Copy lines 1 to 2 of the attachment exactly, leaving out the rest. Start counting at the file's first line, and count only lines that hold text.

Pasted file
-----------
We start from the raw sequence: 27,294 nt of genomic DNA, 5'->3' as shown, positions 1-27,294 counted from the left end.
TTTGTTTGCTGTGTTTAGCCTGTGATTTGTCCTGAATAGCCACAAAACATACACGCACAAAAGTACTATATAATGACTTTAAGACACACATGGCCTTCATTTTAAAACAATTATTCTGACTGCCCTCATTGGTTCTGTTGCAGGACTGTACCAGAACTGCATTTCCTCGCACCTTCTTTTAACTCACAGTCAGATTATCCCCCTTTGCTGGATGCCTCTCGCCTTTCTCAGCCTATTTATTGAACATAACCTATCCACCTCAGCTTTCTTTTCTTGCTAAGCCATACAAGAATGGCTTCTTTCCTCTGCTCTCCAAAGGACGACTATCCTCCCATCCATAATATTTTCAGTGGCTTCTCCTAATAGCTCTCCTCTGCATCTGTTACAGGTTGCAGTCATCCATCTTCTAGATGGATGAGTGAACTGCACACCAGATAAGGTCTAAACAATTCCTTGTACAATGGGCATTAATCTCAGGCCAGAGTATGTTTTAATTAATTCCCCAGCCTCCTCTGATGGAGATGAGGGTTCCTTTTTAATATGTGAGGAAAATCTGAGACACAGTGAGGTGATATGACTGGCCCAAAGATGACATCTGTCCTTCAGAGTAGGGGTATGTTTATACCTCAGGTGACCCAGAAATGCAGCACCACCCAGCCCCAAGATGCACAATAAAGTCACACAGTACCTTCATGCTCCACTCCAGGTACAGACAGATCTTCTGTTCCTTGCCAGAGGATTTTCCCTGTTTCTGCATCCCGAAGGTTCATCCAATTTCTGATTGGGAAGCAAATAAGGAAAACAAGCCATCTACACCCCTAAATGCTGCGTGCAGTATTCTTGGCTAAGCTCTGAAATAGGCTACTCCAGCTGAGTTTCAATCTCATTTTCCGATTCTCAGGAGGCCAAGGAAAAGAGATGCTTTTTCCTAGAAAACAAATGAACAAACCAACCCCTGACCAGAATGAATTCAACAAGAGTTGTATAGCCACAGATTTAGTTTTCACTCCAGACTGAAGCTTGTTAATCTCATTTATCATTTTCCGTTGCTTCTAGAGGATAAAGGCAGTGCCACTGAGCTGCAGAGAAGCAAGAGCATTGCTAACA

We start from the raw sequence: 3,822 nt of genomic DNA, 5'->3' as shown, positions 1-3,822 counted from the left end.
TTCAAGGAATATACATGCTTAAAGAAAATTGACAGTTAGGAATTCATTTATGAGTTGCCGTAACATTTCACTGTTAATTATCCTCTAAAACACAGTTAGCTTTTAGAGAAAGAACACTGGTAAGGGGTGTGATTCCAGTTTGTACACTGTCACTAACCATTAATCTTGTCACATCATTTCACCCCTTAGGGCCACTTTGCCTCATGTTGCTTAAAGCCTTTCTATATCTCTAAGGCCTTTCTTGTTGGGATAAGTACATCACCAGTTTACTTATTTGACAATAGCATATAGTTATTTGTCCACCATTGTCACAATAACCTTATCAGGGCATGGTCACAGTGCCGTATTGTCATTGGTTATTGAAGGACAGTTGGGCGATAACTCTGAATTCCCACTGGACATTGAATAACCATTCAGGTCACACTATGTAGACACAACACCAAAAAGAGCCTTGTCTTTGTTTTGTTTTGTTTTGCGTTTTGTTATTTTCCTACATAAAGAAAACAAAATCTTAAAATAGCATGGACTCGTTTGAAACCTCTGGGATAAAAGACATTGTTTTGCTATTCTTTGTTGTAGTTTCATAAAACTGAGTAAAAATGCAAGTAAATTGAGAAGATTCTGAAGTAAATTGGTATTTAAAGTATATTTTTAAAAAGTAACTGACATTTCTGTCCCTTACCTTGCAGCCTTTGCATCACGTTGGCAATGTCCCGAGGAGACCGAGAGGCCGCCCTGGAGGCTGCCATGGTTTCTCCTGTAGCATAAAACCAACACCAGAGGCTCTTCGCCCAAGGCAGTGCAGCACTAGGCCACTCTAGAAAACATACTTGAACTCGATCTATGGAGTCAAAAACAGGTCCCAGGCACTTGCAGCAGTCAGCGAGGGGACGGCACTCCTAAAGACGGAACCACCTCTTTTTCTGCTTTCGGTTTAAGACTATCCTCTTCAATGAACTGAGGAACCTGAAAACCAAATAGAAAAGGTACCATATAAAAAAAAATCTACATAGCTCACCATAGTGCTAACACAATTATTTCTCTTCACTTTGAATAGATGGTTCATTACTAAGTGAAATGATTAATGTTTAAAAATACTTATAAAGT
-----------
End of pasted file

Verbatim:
We start from the raw sequence: 27,294 nt of genomic DNA, 5'->3' as shown, positions 1-27,294 counted from the left end.
TTTGTTTGCTGTGTTTAGCCTGTGATTTGTCCTGAATAGCCACAAAACATACACGCACAAAAGTACTATATAATGACTTTAAGACACACATGGCCTTCATTTTAAAACAATTATTCTGACTGCCCTCATTGGTTCTGTTGCAGGACTGTACCAGAACTGCATTTCCTCGCACCTTCTTTTAACTCACAGTCAGATTATCCCCCTTTGCTGGATGCCTCTCGCCTTTCTCAGCCTATTTATTGAACATAACCTATCCACCTCAGCTTTCTTTTCTTGCTAAGCCATACAAGAATGGCTTCTTTCCTCTGCTCTCCAAAGGACGACTATCCTCCCATCCATAATATTTTCAGTGGCTTCTCCTAATAGCTCTCCTCTGCATCTGTTACAGGTTGCAGTCATCCATCTTCTAGATGGATGAGTGAACTGCACACCAGATAAGGTCTAAACAATTCCTTGTACAATGGGCATTAATCTCAGGCCAGAGTATGTTTTAATTAATTCCCCAGCCTCCTCTGATGGAGATGAGGGTTCCTTTTTAATATGTGAGGAAAATCTGAGACACAGTGAGGTGATATGACTGGCCCAAAGATGACATCTGTCCTTCAGAGTAGGGGTATGTTTATACCTCAGGTGACCCAGAAATGCAGCACCACCCAGCCCCAAGATGCACAATAAAGTCACACAGTACCTTCATGCTCCACTCCAGGTACAGACAGATCTTCTGTTCCTTGCCAGAGGATTTTCCCTGTTTCTGCATCCCGAAGGTTCATCCAATTTCTGATTGGGAAGCAAATAAGGAAAACAAGCCATCTACACCCCTAAATGCTGCGTGCAGTATTCTTGGCTAAGCTCTGAAATAGGCTACTCCAGCTGAGTTTCAATCTCATTTTCCGATTCTCAGGAGGCCAAGGAAAAGAGATGCTTTTTCCTAGAAAACAAATGAACAAACCAACCCCTGACCAGAATGAATTCAACAAGAGTTGTATAGCCACAGATTTAGTTTTCACTCCAGACTGAAGCTTGTTAATCTCATTTATCATTTTCCGTTGCTTCTAGAGGATAAAGGCAGTGCCACTGAGCTGCAGAGAAGCAAGAGCATTGCTAACA